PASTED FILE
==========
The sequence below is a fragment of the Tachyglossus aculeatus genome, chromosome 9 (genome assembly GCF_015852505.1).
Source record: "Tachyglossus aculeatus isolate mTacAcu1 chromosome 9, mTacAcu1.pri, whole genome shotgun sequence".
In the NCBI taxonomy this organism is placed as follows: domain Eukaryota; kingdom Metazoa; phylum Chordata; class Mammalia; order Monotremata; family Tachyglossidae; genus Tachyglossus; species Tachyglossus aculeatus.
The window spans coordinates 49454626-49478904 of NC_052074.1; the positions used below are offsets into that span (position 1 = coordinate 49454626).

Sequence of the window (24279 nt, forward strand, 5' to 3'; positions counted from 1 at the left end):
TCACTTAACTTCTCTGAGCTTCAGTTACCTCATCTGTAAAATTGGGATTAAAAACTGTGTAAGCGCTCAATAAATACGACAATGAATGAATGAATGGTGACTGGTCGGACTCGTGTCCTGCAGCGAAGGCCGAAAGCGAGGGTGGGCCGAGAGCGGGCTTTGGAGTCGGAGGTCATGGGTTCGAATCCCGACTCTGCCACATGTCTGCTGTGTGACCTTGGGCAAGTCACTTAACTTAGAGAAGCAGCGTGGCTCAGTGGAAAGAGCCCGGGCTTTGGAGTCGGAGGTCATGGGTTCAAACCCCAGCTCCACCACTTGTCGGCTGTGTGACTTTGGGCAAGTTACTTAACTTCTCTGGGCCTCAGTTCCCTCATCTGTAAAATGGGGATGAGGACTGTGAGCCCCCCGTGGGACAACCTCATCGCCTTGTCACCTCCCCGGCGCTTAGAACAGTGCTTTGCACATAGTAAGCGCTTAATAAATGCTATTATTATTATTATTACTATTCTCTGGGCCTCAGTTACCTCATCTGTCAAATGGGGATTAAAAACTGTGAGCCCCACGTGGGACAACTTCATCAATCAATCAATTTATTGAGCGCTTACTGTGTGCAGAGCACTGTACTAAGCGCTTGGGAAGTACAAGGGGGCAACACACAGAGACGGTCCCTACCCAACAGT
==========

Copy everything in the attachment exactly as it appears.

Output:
The sequence below is a fragment of the Tachyglossus aculeatus genome, chromosome 9 (genome assembly GCF_015852505.1).
Source record: "Tachyglossus aculeatus isolate mTacAcu1 chromosome 9, mTacAcu1.pri, whole genome shotgun sequence".
In the NCBI taxonomy this organism is placed as follows: domain Eukaryota; kingdom Metazoa; phylum Chordata; class Mammalia; order Monotremata; family Tachyglossidae; genus Tachyglossus; species Tachyglossus aculeatus.
The window spans coordinates 49454626-49478904 of NC_052074.1; the positions used below are offsets into that span (position 1 = coordinate 49454626).

Sequence of the window (24279 nt, forward strand, 5' to 3'; positions counted from 1 at the left end):
TCACTTAACTTCTCTGAGCTTCAGTTACCTCATCTGTAAAATTGGGATTAAAAACTGTGTAAGCGCTCAATAAATACGACAATGAATGAATGAATGGTGACTGGTCGGACTCGTGTCCTGCAGCGAAGGCCGAAAGCGAGGGTGGGCCGAGAGCGGGCTTTGGAGTCGGAGGTCATGGGTTCGAATCCCGACTCTGCCACATGTCTGCTGTGTGACCTTGGGCAAGTCACTTAACTTAGAGAAGCAGCGTGGCTCAGTGGAAAGAGCCCGGGCTTTGGAGTCGGAGGTCATGGGTTCAAACCCCAGCTCCACCACTTGTCGGCTGTGTGACTTTGGGCAAGTTACTTAACTTCTCTGGGCCTCAGTTCCCTCATCTGTAAAATGGGGATGAGGACTGTGAGCCCCCCGTGGGACAACCTCATCGCCTTGTCACCTCCCCGGCGCTTAGAACAGTGCTTTGCACATAGTAAGCGCTTAATAAATGCTATTATTATTATTATTACTATTCTCTGGGCCTCAGTTACCTCATCTGTCAAATGGGGATTAAAAACTGTGAGCCCCACGTGGGACAACTTCATCAATCAATCAATTTATTGAGCGCTTACTGTGTGCAGAGCACTGTACTAAGCGCTTGGGAAGTACAAGGGGGCAACACACAGAGACGGTCCCTACCCAACAGT